With Queen Elizabeth II’s birthday approaching, there’s no better time to learn about the magnificent landmarks most commonly associated with the Royal Family: Buckingham Palace and Windsor Castle.
Her Royal Highness’ real birthday might be on April 21st, but the public celebration always takes place on the second Saturday in June, allowing Her Majesty the privacy to enjoy her official birthday behind closed doors. This ancient tradition has been carried out by kings and queens for decades, beginning in 1748 when King George II selected a warmer summer month to celebrate his November birthday.
Whether you’re considering a visit to the Queen’s London residences or just feel inclined to top up your knowledge on the British monarchy, in honour of the Queen’s birthday, we’ve put together some of the top facts that you might not know about these two famous royal landmarks:
Everything You Need to Know About Buckingham Palace
Where is Buckingham Palace?
Located in the heart of London within the city of Westminster, Buckingham Palace is easily accessible by public transport. The nearest train station to the palace is London Victoria, and from there it’s just an 11-minute walk.
As the Queen’s official London Residence, Buckingham Palace attracts millions of tourists from all over the world and is one of the most popular sights to see in the UK.
When Was Buckingham Palace Built?
Buckingham Palace was built in 1703 as a large townhouse for the Duke of Buckingham, under its original name, ‘Buckingham House.’ In 1791, the grand building was gifted to Queen Charlotte by King George III, coining the new name of ‘The Queen’s House.’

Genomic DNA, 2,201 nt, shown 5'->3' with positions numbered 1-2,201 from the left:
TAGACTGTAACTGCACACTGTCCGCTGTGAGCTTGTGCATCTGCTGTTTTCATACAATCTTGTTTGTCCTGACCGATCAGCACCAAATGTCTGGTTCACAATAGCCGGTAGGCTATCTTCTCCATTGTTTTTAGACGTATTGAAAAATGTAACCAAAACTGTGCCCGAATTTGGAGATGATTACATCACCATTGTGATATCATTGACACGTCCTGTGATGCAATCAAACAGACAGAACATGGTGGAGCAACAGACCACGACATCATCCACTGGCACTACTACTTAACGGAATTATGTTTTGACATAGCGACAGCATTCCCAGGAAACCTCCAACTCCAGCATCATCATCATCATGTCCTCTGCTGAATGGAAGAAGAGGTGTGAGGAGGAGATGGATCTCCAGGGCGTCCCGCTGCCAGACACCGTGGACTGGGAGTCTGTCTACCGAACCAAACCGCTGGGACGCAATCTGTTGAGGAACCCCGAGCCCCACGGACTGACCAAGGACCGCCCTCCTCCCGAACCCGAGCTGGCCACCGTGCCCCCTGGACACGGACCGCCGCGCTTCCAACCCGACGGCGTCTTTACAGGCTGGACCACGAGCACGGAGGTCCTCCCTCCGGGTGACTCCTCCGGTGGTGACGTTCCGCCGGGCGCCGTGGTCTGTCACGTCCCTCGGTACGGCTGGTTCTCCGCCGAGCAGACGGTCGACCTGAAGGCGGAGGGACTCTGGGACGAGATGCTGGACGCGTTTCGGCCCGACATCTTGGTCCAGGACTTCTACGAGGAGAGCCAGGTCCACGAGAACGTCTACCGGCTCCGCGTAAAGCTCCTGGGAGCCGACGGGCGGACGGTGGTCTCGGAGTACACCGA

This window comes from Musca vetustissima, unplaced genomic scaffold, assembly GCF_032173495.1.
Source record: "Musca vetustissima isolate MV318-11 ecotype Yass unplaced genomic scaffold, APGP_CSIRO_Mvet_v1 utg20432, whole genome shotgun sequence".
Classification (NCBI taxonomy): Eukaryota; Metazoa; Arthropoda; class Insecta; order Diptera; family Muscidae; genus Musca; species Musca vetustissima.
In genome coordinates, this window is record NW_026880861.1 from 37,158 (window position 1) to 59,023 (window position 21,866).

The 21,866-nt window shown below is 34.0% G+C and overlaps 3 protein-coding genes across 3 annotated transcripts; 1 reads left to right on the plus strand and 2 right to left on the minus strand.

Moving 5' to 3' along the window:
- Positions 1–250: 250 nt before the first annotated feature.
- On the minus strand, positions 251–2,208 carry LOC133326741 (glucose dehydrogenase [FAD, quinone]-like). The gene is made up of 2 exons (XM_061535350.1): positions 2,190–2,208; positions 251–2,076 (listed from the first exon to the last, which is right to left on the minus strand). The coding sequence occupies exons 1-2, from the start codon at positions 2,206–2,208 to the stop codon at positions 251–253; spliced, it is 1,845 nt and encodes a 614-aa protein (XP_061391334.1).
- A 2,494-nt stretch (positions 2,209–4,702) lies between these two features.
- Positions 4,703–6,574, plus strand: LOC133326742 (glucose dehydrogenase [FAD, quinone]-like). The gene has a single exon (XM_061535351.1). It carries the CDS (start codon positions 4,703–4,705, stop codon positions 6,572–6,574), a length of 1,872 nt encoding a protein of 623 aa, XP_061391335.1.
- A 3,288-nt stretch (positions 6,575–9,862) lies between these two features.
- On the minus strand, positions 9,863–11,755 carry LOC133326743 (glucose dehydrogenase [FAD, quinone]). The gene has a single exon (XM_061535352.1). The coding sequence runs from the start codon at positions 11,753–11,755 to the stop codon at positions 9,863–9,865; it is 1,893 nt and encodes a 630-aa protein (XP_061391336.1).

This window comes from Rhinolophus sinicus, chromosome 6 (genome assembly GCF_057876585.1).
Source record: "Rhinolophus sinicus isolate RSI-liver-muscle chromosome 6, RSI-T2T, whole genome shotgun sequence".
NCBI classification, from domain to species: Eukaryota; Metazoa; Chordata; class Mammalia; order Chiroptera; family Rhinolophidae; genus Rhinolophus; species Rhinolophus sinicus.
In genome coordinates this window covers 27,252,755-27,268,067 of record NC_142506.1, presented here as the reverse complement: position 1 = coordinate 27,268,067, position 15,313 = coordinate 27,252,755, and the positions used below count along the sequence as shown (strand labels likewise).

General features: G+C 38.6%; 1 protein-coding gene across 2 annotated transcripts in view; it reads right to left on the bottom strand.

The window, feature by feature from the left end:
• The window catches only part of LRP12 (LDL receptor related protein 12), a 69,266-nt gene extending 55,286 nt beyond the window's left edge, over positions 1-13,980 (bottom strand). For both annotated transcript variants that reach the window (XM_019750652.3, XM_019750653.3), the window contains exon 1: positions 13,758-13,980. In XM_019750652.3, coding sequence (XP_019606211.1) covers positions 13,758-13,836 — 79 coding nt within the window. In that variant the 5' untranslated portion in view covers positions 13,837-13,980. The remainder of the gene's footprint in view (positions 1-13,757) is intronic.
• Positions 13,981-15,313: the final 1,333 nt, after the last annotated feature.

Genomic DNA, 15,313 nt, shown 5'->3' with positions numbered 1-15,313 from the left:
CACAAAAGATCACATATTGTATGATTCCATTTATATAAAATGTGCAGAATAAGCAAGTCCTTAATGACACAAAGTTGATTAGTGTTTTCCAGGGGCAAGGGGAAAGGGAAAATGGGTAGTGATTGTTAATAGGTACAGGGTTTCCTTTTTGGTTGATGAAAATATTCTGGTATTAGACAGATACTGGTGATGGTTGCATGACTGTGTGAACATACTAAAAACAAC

Who Lives at Buckingham Palace?
The palace has been the home of many kings and queens over the years. In 1837, one of Britain’s most famous and longest reigning monarchs, Queen Victoria, made the palace her official residence.
These days, Buckingham Palace is the primary residence of Queen Elizabeth, though she often spends her weekends at Windsor Castle, along with many of the royal family’s staff members.
Inside Buckingham Palace
Stretching across an area of 39 acres, Buckingham Palace features a whopping 775 rooms. There are 188 staff bedrooms, 92 offices, 78 bathrooms, 52 royal and guest bedrooms, and 19 state rooms. With so many rooms comes an extraordinary amount of windows and doors – 760 windows and 1,514 doors, to be exact!
Despite her home being situated right in the heart of the big city, you won’t ever catch the Queen nipping out to the bank. This is because the palace is essentially its own self-sufficient village, containing everything from a post office and a police station to a cinema and a GP surgery. The palace even has its own ATM, provided by the royal family’s bank of choice, Coutts & Co.
Buckingham Palace Guards
A must-see is the ceremony of the ‘Changing of the Guard,’ which takes place every other day just outside of Buckingham Palace at 10:45am, lasting for around 45 minutes.
The guards are an iconic part of Buckingham Palace’s history and have been a permanent fixture at the palace since King Henry VII’s reign over 500 years ago. It’s incredibly difficult to become a palace guard, so only the best of the best will get a look-in. Soldiers must be highly trained and experienced in battle to qualify for the position.
Buckingham Palace Gardens
This monumental palace isn’t just huge on the inside—it also has the largest private garden in the whole of London. Around three garden parties take place each summer, where up to 8,000 lucky guests can check out the tennis court, lake, and helicopter landing within the garden.